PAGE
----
Despite the fact that there is no subject the White House would like to talk about less than race, it has become a positive obsession for some on the right. When Glenn Beck, the conservative media star of our time, said that Obama "has a deep-seated hatred of white people," it was only his most-publicized foray into race-baiting; it's actually a regular feature of his rhetoric, which includes lots of talk of "reparations" -- taking money from white people to give to black people. "Have we suddenly transported into 1956, except it's the other way around?" Beck recently asked. "Does anybody else have a sense that there are some that just want revenge?"

Reparations is a major theme these days for Rush Limbaugh, too, with every Democratic program he doesn't like characterized as an effort to stick it to white folks. He tells his listeners that "Obama's entire economic program is reparations." It makes sense, because as Limbaugh had told them before, "the days of [minorities] not having any power are over, and they are angry. And they want to use their power as a means of retribution. That's what Obama's about, gang."

Beck and Limbaugh may be the two loudest voices, but it comes from multiple directions, including media bottom-feeders like Andrew Breitbart. Look at the controversies that have animated them since Obama took office: Van Jones, ACORN, Sonia Sotomayor's alleged animosity toward white people, the phony New Black Panther voter intimidation story -- and next month there will probably be another. In every case, the message to whites is the same: You are the victim. You are not the racist -- they are the racists, and you are the victim of their racism. You are the oppressed, the held down, the kept back. If you see a black person or a Hispanic get a position of power, you'd better watch out, because they'll be coming for you.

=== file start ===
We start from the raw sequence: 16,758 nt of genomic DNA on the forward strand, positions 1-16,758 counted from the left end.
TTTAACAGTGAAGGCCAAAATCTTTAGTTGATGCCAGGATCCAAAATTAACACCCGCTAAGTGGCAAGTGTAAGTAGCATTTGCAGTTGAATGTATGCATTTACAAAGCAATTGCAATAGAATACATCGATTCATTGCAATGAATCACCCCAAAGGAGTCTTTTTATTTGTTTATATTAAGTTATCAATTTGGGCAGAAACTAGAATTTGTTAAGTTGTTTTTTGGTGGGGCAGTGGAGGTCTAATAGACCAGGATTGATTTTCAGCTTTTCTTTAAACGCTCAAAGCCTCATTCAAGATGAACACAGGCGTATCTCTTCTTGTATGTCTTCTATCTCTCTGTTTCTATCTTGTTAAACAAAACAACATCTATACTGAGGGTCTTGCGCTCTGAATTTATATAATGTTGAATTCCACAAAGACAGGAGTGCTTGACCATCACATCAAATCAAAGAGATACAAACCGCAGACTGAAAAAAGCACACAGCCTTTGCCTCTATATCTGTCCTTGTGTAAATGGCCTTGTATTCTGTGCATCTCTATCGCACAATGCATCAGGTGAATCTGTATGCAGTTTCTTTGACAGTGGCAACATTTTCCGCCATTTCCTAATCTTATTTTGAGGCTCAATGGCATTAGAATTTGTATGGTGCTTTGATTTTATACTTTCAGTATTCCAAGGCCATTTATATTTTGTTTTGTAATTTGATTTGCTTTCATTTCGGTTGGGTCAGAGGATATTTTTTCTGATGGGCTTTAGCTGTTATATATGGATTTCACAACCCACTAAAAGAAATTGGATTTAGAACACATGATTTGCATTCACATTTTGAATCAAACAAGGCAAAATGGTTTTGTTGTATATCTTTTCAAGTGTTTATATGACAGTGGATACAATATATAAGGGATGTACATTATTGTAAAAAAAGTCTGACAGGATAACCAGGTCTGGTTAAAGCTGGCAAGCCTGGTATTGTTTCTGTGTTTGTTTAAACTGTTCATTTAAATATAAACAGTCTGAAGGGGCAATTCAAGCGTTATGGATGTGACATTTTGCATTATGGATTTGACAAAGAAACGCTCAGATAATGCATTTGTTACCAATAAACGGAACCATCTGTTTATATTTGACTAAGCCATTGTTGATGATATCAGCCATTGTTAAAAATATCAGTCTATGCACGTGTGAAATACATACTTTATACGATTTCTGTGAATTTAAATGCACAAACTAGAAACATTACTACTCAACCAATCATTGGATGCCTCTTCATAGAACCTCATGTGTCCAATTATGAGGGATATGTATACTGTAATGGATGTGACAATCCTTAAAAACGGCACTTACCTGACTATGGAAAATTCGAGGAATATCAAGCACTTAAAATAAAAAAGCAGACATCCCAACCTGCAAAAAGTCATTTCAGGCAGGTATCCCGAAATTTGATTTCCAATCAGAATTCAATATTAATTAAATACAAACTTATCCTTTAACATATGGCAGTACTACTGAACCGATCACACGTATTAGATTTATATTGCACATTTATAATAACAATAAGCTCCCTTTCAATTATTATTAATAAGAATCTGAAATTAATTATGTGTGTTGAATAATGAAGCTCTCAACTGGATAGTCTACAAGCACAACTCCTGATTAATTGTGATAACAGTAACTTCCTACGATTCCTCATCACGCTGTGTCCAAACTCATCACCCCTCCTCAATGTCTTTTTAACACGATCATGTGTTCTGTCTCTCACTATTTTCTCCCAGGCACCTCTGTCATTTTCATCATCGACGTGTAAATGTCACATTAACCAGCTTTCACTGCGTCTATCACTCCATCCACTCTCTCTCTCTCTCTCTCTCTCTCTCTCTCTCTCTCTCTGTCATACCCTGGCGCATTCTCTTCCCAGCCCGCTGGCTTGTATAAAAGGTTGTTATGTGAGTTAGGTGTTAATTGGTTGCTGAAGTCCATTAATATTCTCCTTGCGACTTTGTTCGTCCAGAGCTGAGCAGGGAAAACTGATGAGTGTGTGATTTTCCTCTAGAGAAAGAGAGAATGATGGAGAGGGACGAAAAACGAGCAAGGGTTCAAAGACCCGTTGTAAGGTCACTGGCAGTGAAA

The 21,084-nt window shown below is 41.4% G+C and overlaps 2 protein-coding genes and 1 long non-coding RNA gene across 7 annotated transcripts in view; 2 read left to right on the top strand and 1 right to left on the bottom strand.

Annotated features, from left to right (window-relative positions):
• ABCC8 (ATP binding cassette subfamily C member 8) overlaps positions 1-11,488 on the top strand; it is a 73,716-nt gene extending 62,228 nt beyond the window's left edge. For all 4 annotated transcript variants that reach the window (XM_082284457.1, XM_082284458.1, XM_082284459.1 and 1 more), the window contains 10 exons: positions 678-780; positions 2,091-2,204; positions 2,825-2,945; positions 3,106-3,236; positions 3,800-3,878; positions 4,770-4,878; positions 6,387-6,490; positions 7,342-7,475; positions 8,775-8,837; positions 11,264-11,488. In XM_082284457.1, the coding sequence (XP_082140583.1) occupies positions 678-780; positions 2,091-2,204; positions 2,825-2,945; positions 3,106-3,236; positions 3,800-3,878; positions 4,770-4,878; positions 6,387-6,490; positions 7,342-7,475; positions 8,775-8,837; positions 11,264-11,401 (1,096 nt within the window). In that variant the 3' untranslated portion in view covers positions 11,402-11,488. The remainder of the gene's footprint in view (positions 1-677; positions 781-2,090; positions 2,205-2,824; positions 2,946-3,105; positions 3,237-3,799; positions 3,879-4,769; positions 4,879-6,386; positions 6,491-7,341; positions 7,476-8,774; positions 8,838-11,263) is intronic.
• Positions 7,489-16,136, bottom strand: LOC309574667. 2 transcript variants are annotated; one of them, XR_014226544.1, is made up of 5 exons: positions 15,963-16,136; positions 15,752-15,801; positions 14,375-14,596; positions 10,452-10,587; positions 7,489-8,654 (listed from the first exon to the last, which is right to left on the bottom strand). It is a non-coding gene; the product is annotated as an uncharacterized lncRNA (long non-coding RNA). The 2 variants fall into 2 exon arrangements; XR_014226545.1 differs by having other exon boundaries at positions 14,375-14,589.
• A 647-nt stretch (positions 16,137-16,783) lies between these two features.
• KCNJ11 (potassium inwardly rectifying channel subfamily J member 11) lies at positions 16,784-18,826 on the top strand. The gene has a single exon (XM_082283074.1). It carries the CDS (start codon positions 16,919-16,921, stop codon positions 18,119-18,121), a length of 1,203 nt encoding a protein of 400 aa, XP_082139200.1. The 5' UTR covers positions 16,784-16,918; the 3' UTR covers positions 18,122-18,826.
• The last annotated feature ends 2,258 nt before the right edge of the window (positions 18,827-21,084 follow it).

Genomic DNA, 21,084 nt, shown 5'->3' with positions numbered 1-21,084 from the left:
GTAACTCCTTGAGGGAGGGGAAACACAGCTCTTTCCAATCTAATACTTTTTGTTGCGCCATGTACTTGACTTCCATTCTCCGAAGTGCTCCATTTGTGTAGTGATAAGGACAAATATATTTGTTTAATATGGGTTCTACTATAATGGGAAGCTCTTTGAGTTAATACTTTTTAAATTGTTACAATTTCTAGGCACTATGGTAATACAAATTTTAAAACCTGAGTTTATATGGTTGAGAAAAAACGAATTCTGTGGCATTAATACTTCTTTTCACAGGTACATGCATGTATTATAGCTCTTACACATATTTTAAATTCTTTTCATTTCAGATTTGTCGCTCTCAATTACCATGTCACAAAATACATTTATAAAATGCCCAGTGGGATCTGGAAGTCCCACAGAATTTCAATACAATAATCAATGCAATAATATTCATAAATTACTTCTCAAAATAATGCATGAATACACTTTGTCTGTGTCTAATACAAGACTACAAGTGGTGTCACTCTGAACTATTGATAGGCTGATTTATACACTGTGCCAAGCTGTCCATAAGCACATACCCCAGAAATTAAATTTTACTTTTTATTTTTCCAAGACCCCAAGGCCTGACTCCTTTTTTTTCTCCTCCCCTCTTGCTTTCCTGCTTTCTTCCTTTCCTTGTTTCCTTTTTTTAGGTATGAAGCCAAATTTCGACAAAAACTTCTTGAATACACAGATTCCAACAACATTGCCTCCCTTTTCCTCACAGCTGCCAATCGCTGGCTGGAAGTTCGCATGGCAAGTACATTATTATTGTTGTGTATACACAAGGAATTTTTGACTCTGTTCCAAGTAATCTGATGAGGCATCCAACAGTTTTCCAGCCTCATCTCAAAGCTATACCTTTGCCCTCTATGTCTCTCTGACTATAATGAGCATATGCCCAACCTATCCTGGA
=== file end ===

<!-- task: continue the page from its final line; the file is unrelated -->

To be clear, what I'm talking about here isn't racism, it's race-baiting. For all I know, Breitbart is positively bursting with love for all humanity. But what we can say for sure is that he is a professional race-baiter, just like Beck and Limbaugh. What they are inside is unknowable and irrelevant; it's what they do that is so vile.

There are no doubt many Republicans of good will who are made sick by the racial poison their ideological comrades pour into our national bloodstream. Perhaps some will be able to do what George H.W. Bush could not 22 years ago: say to those who come forward with the latest bit of race-baiting, "No. We will not do this. I know it works, and I know it may help us politically. But it demeans us and harms this country we always say we love so much. It is wrong. And we will not do it."

There may be Republicans who have said just that in private; I certainly hope so. But until they do so in public, we will find ourselves pulled onto this treadmill of resentment and hate again and again. Yes, in the Shirley Sherrod case, the media were credulous, the administration was cowardly, and no one came out looking good (except Sherrod herself). But the only ones with any real power to stop the next bit of noxious race-baiting are prominent Republicans themselves; their voices will carry much more weight than any others. If they can muster the courage.